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Newbie
Posts: 2
Registered: ‎10-07-2008

Fuze download procedure

Transferring Music, Playlists, Photos and Videos is all fine and understood.  But please, how exactly does one download .cda audio tracks from an audio CD (language lessons, i.e., speech) to the MP3 Sansa Fuse player?  Can anyone help?

Thanks!

jvonputt

SanDisk Guru
Posts: 5,822
Registered: ‎12-26-2007

Re: Fuze download procedure

The CD is ripped to mp3 just as all your music CDs are.  You can use Windows Media Player.

 

Bob  Smiley Wink

SanDisk Guru
Posts: 3,233
Registered: ‎09-13-2008

Re: Fuze download procedure

Use a more reasonable bitrate for spoken word files, such a 32 kbps. I don't see any need to use more than 32 kbps for spoken word files, as the difference in sound quality will be negligable.
Newbie
Posts: 2
Registered: ‎10-07-2008

Re: Fuze download procedure

Thanks for the quick abnd welcome reply!

The problem appears to be with the .cda files of the speech CD.  Windows Media Player apparently does not recognize this file type as a media file.  While the PC screen shows the copy/paste procedure as finished OK, the files themselves cannot be found on the Fuze MP3.  What am I doing wrong?  Also, would they have to be loaded into the MUSIC part of the MP3?

Thanks again!

jvonputt

SanDisk Guru
Posts: 5,822
Registered: ‎12-26-2007

Re: Fuze download procedure

The problem may be that WiMP cannot locate the "album info" from the online database.

 

As a CD is "ripped" to mp3, WiMP adds "tags" or metadata to the tracks, identifying them.  When you see the list in WiMP, are they all there before transfer to the Fuze?

 

On the Fuze's side of the equation, we cannot identify these tracks the same way that WiMP does: the Fuze uses the ID3 tags embedded in the mp3 files to identify and sort the tracks.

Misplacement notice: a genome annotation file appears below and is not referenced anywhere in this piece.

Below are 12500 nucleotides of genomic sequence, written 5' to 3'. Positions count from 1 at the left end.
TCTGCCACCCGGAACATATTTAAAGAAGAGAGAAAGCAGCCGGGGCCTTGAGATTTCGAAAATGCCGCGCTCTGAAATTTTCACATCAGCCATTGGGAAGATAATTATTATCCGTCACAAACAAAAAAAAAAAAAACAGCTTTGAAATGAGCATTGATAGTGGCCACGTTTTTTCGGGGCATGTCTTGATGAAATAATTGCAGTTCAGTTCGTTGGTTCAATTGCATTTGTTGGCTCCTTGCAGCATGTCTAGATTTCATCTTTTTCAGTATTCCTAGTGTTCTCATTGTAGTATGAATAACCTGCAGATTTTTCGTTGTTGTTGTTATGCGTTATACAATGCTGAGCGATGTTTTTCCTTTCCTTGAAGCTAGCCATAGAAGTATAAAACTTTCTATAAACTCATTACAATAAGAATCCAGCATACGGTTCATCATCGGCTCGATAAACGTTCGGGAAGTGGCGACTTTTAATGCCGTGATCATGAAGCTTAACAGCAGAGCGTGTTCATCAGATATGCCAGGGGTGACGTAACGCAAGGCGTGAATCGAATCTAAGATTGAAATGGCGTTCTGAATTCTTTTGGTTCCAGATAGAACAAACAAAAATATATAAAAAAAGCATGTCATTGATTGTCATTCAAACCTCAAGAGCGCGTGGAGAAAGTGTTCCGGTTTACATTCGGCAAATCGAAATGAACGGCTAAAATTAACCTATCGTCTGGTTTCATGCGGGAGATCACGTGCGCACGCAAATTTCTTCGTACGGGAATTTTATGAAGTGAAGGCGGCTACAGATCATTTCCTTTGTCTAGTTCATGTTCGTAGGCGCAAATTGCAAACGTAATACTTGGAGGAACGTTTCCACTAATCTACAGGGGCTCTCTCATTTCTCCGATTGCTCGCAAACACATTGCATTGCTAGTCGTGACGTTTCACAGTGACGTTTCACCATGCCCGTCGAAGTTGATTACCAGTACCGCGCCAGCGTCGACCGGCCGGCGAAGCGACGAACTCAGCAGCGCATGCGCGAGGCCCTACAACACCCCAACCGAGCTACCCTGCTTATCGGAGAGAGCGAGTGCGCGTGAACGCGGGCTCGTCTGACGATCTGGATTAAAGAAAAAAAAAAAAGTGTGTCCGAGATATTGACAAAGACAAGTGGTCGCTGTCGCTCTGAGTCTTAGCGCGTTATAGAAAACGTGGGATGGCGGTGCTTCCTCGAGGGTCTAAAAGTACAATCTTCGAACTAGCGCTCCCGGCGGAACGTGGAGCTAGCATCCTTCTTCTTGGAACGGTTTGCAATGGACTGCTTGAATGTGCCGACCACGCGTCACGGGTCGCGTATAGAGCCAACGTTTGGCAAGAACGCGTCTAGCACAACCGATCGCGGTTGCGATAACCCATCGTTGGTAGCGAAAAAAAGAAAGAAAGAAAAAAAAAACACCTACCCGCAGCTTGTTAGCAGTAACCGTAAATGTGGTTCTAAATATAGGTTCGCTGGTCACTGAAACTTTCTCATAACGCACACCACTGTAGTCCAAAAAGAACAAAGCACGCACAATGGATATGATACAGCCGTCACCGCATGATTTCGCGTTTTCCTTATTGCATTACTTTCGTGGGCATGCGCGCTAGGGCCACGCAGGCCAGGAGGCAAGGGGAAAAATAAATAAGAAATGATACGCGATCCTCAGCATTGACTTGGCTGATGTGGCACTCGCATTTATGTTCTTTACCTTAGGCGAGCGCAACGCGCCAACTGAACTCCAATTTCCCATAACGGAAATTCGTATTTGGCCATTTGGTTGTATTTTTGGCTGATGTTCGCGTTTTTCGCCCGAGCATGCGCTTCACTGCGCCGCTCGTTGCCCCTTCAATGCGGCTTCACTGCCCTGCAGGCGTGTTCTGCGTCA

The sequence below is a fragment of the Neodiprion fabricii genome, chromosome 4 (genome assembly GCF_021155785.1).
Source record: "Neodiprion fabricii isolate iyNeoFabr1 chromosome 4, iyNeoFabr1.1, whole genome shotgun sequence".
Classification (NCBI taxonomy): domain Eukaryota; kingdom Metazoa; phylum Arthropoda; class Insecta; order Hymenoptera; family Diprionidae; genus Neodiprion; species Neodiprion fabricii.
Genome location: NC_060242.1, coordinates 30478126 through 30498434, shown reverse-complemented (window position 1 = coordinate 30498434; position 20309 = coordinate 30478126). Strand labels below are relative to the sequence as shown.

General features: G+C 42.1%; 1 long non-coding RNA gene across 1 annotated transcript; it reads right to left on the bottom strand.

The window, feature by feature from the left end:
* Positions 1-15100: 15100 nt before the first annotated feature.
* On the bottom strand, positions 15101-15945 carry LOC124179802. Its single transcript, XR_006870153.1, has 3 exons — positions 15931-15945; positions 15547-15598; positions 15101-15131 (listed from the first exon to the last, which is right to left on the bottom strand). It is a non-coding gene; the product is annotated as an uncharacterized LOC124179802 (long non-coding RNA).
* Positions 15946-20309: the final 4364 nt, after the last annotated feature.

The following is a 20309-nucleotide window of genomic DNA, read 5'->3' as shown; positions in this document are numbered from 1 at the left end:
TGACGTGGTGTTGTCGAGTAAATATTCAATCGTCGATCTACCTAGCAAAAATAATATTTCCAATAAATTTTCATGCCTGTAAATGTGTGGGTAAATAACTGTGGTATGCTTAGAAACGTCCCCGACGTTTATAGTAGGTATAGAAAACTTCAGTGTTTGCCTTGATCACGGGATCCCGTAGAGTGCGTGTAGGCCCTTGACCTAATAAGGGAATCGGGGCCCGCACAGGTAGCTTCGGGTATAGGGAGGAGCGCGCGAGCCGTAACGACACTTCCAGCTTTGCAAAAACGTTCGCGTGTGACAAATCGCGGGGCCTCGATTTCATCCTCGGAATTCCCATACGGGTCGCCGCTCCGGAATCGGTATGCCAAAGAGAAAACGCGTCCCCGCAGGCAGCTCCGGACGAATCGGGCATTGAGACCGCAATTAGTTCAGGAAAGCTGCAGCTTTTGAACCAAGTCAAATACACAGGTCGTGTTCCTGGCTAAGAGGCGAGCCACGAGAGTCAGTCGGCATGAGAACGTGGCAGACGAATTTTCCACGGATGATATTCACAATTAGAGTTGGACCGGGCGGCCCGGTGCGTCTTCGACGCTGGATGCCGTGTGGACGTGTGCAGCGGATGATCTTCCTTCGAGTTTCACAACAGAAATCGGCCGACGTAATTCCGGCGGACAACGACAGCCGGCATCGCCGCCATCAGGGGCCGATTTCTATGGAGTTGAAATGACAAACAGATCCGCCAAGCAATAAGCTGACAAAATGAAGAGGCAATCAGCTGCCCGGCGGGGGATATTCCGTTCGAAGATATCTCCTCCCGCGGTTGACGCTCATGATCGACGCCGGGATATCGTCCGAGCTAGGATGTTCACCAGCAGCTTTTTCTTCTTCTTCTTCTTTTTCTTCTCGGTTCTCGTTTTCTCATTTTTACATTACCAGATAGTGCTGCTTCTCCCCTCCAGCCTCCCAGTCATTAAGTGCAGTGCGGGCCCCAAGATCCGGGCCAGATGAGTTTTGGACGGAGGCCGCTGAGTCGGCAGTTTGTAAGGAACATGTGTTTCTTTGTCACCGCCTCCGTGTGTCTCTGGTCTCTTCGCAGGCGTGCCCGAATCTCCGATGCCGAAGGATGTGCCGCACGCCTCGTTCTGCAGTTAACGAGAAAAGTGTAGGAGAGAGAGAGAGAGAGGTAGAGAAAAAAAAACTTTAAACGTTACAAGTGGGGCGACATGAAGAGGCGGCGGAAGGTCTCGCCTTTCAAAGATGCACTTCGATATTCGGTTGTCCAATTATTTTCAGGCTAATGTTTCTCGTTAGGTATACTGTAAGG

The Fuze wants a specific flavor of ID3 tag: ID3v2.3 ISO 8859-1.

 

Though this sounds like a complicated bunch of information, it's simple to fix, so that your Fuze will "see" your speech files.  Download and install MP3Tag, a free application, and set it to convert or "write" your tags in the above format from the list.

 

Once the tags are correct, you should be in business!

 

Bob  Smiley Very Happy

SanDisk User
Posts: 65
Registered: ‎09-26-2008

Re: Fuze download procedure

many freeware apps that will convert your cda files to mp3, etc. google it. here's one...

 

http://www.exactaudiocopy.de/en/

 

good luck. 

SanDisk Guru
Posts: 16,310
Registered: ‎04-17-2008

Re: Fuze download procedure


@jvonputt wrote:

Thanks for the quick abnd welcome reply!

The problem appears to be with the .cda files of the speech CD.  Windows Media Player apparently does not recognize this file type as a media file.  While the PC screen shows the copy/paste procedure as finished OK, the files themselves cannot be found on the Fuze MP3.  What am I doing wrong?  Also, would they have to be loaded into the MUSIC part of the MP3?

Thanks again!

jvonputt


You cannot simply copy & paste the .cda files from your CD's to either your hard drive or your Fuze. They (the CD's) have to be 'ripped' (recorded) into a different format; one that is readable by the Fuze (.mp3 or .wma). Windows Media Player should play these (.cda) files with no problem. After all, that is what it's designed to do, isn't it? WMP will also rip them into either format and you can choose the bit-rate that they are converted into.

 

As suggested by JK98, don't waste your valuable real estate space on your Fuze with higher bit-rates that you need for music. The human voice is limited to a very narrow frequency range, so recording quality is not an issue here.

 

All the 'rip' settings are in the Tools > Options > Rip Music menu. I'd suggest .mp3, but if you want to rip in .wma, be sure to un-check the 'Enable Copy Protection' option. This will if checked, add DRM (Digital Rights Mess) to the files and cause migranes for both you & your Sansa down the road. Smiley Wink

Highlighted
SanDisk Guru
Posts: 5,822
Registered: ‎12-26-2007

Re: Fuze download procedure

32KB/s sounds like a 1963 Channel Master AM radio with a speaker that has been left in the rain.

 

I'd recommend 64KB/s, it's like FM, and gives you reasonable space.

 

Bob  Smiley Very Happy